People usually look for a home, not the other way around.
In this case, home is a stately mansion nestled in a garden landscape by the western shore of Okanagan Lake. And the group that manages it is searching for caretakers to live there year-round.
The Fintry Manor House, located in a provincial park, is 50 kilometres from Vernon and Kelowna. The Friends of Fintry society is taking applications from history buffs, heritage lovers and people who embrace rural living. In exchange for free rent at the Fintry manor house, they’re expected to take visitors on house tours, supervise student guides in summer and do a little gardening.
“We need a presence there for security purposes,” said society president Kathy Drew. “We’d like to have a permanent couple who can help with tours and bring the house to life. We want the house to have a heart.”
In lieu of wages, the caretakers will live rent-free in a modern suite with kitchen facilities. This year-round position is ideal for people who like working with the public and enjoy history and heritage. The job suits a couple but individuals are eligible.
Duties include securing the Manor House, some gardening, helping with fairs, guiding tours and supervising student guides from May to October. Caretakers provide their own cable TV and personal phone services, while the Friends of Fintry society pays half the cost of hydro and propane.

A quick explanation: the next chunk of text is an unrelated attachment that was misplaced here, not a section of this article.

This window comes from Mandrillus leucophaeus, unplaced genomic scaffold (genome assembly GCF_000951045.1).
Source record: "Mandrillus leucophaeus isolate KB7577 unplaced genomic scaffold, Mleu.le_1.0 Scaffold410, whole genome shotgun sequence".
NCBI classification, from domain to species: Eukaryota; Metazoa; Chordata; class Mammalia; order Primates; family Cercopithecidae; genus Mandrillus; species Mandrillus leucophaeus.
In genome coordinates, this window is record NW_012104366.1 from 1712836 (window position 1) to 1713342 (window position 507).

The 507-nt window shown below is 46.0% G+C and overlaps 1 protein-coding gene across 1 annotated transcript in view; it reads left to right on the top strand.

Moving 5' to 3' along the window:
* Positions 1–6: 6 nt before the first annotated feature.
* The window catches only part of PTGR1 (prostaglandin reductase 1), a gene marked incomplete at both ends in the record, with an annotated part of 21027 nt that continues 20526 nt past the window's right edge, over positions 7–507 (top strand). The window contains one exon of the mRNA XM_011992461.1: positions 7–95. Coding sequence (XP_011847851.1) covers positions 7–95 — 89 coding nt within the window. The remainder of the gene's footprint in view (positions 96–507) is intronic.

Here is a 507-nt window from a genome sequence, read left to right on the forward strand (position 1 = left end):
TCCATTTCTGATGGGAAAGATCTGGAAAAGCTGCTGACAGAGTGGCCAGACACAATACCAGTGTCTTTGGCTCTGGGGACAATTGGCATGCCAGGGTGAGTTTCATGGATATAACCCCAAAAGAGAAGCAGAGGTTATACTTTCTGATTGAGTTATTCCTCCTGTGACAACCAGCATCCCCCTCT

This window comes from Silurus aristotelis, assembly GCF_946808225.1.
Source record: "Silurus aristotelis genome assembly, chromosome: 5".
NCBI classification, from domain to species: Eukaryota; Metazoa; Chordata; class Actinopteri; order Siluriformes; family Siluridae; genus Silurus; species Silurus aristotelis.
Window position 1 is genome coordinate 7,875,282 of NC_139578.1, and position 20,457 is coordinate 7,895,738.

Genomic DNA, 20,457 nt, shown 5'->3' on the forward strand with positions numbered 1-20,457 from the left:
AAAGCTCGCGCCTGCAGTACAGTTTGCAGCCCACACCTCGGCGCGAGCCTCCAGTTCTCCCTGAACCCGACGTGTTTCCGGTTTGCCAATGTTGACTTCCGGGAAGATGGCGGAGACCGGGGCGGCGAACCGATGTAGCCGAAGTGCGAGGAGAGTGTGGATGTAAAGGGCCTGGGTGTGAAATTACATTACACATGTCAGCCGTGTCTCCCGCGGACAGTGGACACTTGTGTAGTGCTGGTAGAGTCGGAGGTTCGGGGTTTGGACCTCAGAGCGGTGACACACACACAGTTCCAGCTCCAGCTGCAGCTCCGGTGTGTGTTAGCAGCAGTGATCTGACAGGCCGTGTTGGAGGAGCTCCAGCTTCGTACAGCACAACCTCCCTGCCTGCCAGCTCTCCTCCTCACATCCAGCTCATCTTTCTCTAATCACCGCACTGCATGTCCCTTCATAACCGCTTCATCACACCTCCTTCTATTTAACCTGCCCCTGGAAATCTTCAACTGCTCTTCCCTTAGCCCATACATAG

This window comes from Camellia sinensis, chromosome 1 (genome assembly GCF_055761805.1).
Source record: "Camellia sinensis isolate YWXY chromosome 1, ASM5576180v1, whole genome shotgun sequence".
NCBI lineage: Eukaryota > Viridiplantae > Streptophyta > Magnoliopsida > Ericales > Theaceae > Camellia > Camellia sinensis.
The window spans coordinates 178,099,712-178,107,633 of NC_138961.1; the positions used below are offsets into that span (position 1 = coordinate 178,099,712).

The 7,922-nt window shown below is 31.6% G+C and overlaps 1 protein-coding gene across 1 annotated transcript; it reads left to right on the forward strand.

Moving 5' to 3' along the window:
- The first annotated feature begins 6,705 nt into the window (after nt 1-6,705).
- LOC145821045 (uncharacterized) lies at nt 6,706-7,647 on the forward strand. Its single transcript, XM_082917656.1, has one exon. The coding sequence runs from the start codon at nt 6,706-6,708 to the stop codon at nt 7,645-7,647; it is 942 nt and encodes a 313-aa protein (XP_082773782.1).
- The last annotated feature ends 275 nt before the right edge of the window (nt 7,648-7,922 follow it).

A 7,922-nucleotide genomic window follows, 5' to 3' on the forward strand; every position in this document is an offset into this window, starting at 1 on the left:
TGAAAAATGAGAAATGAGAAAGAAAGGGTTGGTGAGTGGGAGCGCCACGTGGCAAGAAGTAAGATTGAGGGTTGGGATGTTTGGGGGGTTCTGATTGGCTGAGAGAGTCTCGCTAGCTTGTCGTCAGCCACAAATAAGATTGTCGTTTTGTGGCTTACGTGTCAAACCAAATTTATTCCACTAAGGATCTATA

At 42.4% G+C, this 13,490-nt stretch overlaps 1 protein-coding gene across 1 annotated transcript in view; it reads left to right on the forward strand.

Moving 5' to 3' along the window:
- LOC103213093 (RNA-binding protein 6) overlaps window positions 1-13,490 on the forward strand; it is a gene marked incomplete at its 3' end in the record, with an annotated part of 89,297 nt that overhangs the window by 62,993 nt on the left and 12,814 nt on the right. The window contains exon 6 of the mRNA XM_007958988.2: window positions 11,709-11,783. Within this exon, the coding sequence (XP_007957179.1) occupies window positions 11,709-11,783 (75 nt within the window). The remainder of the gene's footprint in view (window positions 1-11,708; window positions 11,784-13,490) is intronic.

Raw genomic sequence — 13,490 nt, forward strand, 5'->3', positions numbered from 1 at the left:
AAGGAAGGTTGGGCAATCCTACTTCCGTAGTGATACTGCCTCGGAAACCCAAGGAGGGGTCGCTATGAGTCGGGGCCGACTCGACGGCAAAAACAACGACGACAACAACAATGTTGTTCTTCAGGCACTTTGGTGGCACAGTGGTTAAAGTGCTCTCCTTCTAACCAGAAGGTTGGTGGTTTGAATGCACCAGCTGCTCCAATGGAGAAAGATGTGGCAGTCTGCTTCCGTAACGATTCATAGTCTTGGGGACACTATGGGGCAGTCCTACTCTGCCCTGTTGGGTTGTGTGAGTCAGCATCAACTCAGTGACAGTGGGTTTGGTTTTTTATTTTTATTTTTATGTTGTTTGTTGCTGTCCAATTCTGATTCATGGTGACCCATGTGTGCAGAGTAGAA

The manor house was built by Scottish aristocrat James Dun-Waters in 1912. He’d become enchanted by the Fintry Delta years earlier while touring with his university chum Earl Grey, the Governor General of Canada.
An avid big-game hunter, Dun-Waters sold his shares in the Glasgow Herald newspaper and bought more than 1,100 acres of undeveloped ranch lands. He hired an architect friend to design and build the house, a spacious bungalow made of stone quarried from the hillside. He immigrated with his wife Alice in 1910 and the couple established a mixed farm with orchards, vegetables and beef cattle.
After Alice died and fire gutted the house in 1924, Dun-Waters restored it and added a room to display the trophy heads of his hunting trips. He donated most of the land to charity and died in 1939.
The manor house, known for its granite foundation, massive fireplaces and old-world grandeur, changed hands several times until the B.C. government bought the 20-acre estate and converted it to a provincial park in 1993. The Friends of Fintry, a non-profit group, began operating the house soon after.
“BC Parks recently built a private suite in part of the house where caretakers and summer students can live. The society hopes to boost its profile and tourist traffic by hosting more tours of the house and property,” said Drew.
To apply, contact Kathy Drew at firstname.lastname@example.org or call 250-542-4139 for more information. Deadline is Jan. 31.
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